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Will KU limit turnovers against a passive Iowa State D?

Kansas guard Travis Releford wrestles with Iowa State forward Georges Niang during the second half on Wednesday, Jan. 9, 2013 at Allen Fieldhouse.

Kansas guard Travis Releford wrestles with Iowa State forward Georges Niang during the second half on Wednesday, Jan. 9, 2013 at Allen Fieldhouse. by Nick Krug

Team: Iowa State
Record: 19-8
KenPom (Ken Pomeroy) Ranking: 35
All statistics from KenPom.com unless otherwise noted

3 Strengths

Three-point shooting: Iowa State jacks up a lot of threes (42.4 percent of shots are threes, 16th-highest split nationally), which makes its 37-percent accuracy from long range even more impressive (45th nationally). ISU gets 36.3 percent of its points from three-pointers, which is the 15th-highest split nationally. Thanks mostly to their outside shooting, the Cyclones have the Big 12's most efficient offense during conference play, notching 1.13 points per possession.

Ball security: Iowa State rarely turns it over, giving it away on just 17.5 percent of its possessions during Big 12 play (second in conference). This matches up with a KU defensive weakness, as the Jayhawks are sixth in the Big 12 in defensive turnover percentage. In the first game, KU pulled out a 97-89 victory in overtime despite forcing just 11 ISU turnovers in 45 minutes.

• Foul avoidance: Iowa State has the third-best defensive free throw rate in Big 12 play, with league foes averaging 19.7 free throw attempts against the quick-paced Cyclones. KU, meanwhile, has posted the second-best offensive free throw rate during conference play while averaging 24.2 free throws per game. Don't expect KU to get the favorable whistle it had in the first matchup at Allen Fieldhouse, as the Jayhawks shot a season-high 38 free throws in that game.

3 Weaknesses

Forcing turnovers: Iowa State plays passive defensively, creating turnovers on just 18.1 percent of its Big 12 possessions (ninth in conference). The Cyclones also are last in the league in forcing steals, creating them on just 8.2 percent of their possessions. Pay close attention to this stat Monday night, as KU has struggled with giveaways in conference play (seventh in Big 12 in offensive turnover percentage). One wouldn't expect a high turnover total from KU against ISU because of the way the Cyclones play defense, but sometimes, crazy things happen when teams get sped up in hostile road environments.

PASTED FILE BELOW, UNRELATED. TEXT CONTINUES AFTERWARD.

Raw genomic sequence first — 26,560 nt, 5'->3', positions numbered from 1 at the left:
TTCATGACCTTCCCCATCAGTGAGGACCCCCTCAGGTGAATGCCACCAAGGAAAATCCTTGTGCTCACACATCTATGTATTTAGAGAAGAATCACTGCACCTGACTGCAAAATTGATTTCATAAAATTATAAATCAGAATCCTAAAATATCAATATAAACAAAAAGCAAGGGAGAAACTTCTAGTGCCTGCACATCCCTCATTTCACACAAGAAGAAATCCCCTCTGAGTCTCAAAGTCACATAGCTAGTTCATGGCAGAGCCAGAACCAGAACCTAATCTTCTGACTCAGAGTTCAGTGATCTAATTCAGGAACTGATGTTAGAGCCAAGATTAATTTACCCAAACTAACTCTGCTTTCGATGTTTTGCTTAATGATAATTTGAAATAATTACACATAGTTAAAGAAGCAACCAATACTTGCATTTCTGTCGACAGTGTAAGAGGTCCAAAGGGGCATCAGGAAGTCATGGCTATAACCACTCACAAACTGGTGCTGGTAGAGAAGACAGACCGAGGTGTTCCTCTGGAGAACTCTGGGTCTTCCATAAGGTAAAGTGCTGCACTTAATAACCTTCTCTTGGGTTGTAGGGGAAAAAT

• Getting to the free throw line: Iowa State relies almost exclusively on jumpshots to score points. Because of that, the Cyclones don't draw many fouls, as they rank ninth in the Big 12 in offensive free throw rate. ISU has averaged just 18.7 free throws per game during conference play.

Transition defense: According to Hoop-Math.com, opponents are shooting 70 percent on their layups/tipins/dunks against Iowa State, which is the 15th-worst mark nationally. The Cyclones do a nice job of forcing teams into jumpshots in a half-court set (only 23 percent of opponents' shots come at the rim; NCAA average is 34 percent), but Iowa State still appears to be susceptible when its defense is not set.

Hoop-Math's numbers show that in the first 10 seconds of the shot clock, opponents have made 74 percent of their close shots after a defensive rebound, 71 percent of their close shots after an ISU make and 82 percent of their close shots after a steal. The opportunity might not come often, but KU should try to take advantage of any chance it has to score in transition.

3 Players to Watch

• Iowa State's best player does not start. Six-foot-2 guard Tyrus McGee (No. 25) has been one of the most efficient players in the nation thanks to superb shooting and a microscopic turnover percentage. The senior is especially dangerous from deep, as he's made 73 of 162 threes (45.1 percent) and 35 of 83 threes (42.2 percent) in Big 12 play. He also has just 23 turnovers this year while posting the nation's 33rd-best turnover rate. McGee leads the team in shot percentage (25.8 percent, 361st nationally), and the only thing keeping him from being the team's top scorer is limited minutes. McGee also is ISU's best perimeter defender, coming away with steals on 3.1 percent of the possessions he's out there (238th nationally).